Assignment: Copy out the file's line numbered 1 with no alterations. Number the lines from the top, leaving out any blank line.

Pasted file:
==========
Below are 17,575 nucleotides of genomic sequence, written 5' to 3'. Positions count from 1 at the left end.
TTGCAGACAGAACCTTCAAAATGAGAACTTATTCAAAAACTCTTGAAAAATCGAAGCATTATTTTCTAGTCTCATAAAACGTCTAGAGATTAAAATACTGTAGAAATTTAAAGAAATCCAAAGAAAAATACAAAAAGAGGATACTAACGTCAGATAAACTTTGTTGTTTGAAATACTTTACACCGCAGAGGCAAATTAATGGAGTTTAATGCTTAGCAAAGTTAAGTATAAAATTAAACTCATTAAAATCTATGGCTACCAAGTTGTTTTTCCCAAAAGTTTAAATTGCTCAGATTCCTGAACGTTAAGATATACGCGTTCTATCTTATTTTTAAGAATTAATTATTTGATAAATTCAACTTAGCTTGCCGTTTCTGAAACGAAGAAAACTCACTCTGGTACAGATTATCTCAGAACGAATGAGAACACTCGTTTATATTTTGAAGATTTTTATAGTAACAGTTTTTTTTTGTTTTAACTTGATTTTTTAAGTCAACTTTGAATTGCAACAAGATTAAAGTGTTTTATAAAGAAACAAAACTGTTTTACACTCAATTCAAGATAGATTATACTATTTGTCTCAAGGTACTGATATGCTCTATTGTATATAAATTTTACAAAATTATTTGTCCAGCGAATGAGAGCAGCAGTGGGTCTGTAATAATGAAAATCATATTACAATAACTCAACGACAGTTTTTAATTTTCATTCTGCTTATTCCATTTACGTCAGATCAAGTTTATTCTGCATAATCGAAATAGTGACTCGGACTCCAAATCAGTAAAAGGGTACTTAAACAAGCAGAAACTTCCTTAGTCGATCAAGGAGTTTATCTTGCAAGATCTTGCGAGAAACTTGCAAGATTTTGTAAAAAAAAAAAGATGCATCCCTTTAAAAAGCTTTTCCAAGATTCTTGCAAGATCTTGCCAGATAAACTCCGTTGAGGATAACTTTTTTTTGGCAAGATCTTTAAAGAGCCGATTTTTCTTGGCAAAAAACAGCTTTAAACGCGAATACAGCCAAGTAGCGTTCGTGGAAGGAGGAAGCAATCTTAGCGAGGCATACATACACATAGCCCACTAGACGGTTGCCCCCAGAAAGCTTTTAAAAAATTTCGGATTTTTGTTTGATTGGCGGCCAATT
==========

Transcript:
Below are 17,575 nucleotides of genomic sequence, written 5' to 3'. Positions count from 1 at the left end.